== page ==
If you’re hoping that the latest lockout brings an end to Gary Bettman’s run as NHL commissioner, a detailed New York Times piece on his increasing influence won’t inspire confidence.
The piece points back to an interview with Philadelphia Flyers owner Ed Snider, who illustrated how powerful Bettman has become.
“In the old days, basically the owners ran the league and almost ran it into the ground,” Snider said. “Now it’s Bettman’s league. He’s a great commissioner. Basically he’s the force behind everything we do.”
A common defense of Bettman is that he’s often a figurehead merely representing the owners’ collective interest, yet this portrait seems to muddy that perception.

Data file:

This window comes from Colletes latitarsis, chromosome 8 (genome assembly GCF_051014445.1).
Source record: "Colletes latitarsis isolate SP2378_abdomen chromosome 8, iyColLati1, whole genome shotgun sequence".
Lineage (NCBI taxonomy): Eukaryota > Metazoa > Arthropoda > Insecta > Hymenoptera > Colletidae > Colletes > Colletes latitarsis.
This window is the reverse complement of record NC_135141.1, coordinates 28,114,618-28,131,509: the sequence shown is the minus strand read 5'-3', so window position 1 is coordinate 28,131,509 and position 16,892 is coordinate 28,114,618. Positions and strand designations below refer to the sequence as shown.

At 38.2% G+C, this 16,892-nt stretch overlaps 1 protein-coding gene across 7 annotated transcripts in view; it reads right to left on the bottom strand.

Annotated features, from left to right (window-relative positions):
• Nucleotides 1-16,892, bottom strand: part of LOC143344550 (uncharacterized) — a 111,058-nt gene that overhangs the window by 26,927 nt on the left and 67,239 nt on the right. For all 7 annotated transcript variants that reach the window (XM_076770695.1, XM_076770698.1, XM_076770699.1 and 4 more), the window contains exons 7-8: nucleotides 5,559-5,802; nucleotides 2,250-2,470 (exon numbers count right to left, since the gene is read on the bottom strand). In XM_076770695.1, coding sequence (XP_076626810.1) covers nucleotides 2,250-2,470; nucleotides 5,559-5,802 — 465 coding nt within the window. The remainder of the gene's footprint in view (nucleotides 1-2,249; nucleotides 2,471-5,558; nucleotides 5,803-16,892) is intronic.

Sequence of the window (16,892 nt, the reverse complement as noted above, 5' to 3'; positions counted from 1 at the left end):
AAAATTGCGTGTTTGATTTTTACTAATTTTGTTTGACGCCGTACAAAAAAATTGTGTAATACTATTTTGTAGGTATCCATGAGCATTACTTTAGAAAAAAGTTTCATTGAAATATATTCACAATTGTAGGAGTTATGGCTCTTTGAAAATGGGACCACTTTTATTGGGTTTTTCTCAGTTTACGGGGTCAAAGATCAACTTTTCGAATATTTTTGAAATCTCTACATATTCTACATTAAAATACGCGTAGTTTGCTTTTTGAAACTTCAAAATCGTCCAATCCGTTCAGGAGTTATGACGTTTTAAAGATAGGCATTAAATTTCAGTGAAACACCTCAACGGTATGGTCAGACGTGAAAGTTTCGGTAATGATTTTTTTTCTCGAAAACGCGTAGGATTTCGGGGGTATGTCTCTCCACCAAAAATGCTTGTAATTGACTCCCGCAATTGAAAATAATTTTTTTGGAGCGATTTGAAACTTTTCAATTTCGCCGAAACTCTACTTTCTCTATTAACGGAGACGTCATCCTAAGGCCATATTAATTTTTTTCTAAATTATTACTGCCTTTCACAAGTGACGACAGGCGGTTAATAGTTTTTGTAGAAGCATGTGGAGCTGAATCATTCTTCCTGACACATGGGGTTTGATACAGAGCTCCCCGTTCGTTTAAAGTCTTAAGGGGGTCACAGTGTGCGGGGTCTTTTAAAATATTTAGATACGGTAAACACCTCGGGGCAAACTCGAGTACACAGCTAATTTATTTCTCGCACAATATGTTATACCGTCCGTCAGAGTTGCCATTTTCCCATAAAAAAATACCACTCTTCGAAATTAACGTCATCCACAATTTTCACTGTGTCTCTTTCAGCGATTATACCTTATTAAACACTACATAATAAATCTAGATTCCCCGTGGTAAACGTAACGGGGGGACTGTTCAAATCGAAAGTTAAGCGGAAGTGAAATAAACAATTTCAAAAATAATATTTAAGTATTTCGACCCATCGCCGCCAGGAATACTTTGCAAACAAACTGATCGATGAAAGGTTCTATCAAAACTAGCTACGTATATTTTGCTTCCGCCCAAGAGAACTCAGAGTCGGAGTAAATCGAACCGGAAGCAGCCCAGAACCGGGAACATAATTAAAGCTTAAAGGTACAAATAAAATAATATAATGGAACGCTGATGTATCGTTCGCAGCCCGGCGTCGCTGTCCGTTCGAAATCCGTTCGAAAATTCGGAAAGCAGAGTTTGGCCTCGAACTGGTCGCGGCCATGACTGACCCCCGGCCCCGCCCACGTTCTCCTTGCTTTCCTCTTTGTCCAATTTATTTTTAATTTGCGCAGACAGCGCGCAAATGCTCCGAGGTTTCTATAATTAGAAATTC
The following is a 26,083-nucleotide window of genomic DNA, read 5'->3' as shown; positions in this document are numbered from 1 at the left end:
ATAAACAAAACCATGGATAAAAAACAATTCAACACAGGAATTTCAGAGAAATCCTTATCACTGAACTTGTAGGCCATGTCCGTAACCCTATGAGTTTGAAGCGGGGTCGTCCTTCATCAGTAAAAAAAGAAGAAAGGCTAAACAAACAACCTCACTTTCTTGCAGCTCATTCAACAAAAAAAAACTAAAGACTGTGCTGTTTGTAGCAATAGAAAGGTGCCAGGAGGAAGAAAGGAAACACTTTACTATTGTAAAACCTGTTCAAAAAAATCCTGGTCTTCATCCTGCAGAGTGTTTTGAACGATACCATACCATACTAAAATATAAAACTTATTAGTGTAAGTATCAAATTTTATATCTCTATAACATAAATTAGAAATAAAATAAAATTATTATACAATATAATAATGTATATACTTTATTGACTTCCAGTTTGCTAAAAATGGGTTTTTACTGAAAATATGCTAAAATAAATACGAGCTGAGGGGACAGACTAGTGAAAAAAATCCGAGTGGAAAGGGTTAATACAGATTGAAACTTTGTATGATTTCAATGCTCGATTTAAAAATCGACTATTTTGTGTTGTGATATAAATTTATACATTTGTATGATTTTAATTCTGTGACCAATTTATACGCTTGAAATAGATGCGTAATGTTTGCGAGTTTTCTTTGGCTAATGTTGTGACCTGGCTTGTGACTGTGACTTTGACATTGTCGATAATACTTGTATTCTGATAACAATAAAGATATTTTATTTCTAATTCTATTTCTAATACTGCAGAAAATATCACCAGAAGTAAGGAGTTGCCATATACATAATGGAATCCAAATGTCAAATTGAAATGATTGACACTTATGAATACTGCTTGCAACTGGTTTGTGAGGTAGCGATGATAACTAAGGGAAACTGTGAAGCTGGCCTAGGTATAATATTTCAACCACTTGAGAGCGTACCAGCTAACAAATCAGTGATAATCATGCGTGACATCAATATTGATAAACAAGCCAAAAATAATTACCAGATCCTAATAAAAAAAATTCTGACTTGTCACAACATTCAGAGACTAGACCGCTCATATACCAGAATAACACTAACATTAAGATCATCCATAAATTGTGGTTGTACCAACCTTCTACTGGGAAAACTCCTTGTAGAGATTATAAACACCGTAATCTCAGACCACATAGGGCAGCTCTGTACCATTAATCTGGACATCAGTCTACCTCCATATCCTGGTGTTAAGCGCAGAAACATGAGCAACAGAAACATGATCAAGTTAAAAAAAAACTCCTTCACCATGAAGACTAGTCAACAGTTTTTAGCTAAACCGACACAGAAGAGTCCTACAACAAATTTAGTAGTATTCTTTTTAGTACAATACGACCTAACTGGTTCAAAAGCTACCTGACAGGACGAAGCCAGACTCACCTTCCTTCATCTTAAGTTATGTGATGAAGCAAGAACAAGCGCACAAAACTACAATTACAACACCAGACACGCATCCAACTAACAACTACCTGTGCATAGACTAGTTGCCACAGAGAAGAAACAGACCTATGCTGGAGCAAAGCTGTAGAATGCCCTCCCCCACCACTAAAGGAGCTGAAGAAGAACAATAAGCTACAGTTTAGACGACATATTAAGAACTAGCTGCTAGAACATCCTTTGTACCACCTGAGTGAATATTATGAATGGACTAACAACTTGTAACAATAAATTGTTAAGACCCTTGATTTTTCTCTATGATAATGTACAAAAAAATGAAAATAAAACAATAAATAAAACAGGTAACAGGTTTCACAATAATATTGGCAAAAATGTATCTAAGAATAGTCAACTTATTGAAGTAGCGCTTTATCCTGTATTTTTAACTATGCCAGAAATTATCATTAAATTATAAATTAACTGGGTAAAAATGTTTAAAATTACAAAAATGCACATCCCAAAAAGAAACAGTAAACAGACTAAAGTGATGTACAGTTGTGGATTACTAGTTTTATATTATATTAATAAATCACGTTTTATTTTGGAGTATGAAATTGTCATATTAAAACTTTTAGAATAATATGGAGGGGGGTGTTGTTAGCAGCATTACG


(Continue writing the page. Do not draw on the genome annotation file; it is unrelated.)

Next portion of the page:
Jeff Z. Klein provides an abbreviated timeline for his rise in power in the eyes of NHL owners.
- The 1994-95 lockout wasn’t considered a success, yet it taught him to adapt. Bettman altered owner voting rules so that he could only be overruled by a three-quarters majority and also gave himself power to fine an organization for divulging information.
- Ken Dryden described fiscal discussions with Bettman as visiting the “principal’s office.”
- The NHL counter-sued the New York Rangers for seeking a site independent of the NHL universe in 2008. The league won soundly enough that Rangers owner James Dolan has been noticeably quiet during proceedings, according to Klein.
- Finally, it appears that the owners are behind him completely – just like they were during the last lockout.
In other words, Bettman’s as empowered as ever among the league’s owners.
Author Jonathon Gatehouse even provides this account, which might be chilling for Bettman’s greatest detractors:
“If he wins this round, I think he’s emperor for life.”